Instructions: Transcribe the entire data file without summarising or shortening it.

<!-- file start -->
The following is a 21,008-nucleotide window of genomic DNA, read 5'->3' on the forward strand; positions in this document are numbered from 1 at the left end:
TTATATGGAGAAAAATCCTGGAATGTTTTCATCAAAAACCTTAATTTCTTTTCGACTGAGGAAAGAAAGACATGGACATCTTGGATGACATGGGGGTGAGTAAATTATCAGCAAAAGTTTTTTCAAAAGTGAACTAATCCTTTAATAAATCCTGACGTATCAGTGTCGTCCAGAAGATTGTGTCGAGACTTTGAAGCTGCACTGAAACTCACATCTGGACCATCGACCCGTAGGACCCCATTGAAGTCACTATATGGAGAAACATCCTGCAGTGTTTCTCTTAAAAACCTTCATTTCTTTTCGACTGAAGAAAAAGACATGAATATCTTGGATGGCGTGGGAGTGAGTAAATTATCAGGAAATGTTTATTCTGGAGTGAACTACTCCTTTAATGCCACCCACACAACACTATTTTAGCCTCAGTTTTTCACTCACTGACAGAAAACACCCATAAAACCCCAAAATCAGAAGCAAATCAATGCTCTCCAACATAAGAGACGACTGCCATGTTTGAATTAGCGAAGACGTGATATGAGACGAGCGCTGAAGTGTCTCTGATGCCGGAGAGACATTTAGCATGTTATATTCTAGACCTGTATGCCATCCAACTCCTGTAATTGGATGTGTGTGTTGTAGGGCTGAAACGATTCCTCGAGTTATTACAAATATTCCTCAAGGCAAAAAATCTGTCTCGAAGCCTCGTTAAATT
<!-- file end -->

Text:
The following is a 21,008-nucleotide window of genomic DNA, read 5'->3' on the forward strand; positions in this document are numbered from 1 at the left end:
TTATATGGAGAAAAATCCTGGAATGTTTTCATCAAAAACCTTAATTTCTTTTCGACTGAGGAAAGAAAGACATGGACATCTTGGATGACATGGGGGTGAGTAAATTATCAGCAAAAGTTTTTTCAAAAGTGAACTAATCCTTTAATAAATCCTGACGTATCAGTGTCGTCCAGAAGATTGTGTCGAGACTTTGAAGCTGCACTGAAACTCACATCTGGACCATCGACCCGTAGGACCCCATTGAAGTCACTATATGGAGAAACATCCTGCAGTGTTTCTCTTAAAAACCTTCATTTCTTTTCGACTGAAGAAAAAGACATGAATATCTTGGATGGCGTGGGAGTGAGTAAATTATCAGGAAATGTTTATTCTGGAGTGAACTACTCCTTTAATGCCACCCACACAACACTATTTTAGCCTCAGTTTTTCACTCACTGACAGAAAACACCCATAAAACCCCAAAATCAGAAGCAAATCAATGCTCTCCAACATAAGAGACGACTGCCATGTTTGAATTAGCGAAGACGTGATATGAGACGAGCGCTGAAGTGTCTCTGATGCCGGAGAGACATTTAGCATGTTATATTCTAGACCTGTATGCCATCCAACTCCTGTAATTGGATGTGTGTGTTGTAGGGCTGAAACGATTCCTCGAGTTATTACAAATATTCCTCAAGGCAAAAAATCTGTCTCGAAGCCTCGTTAAATT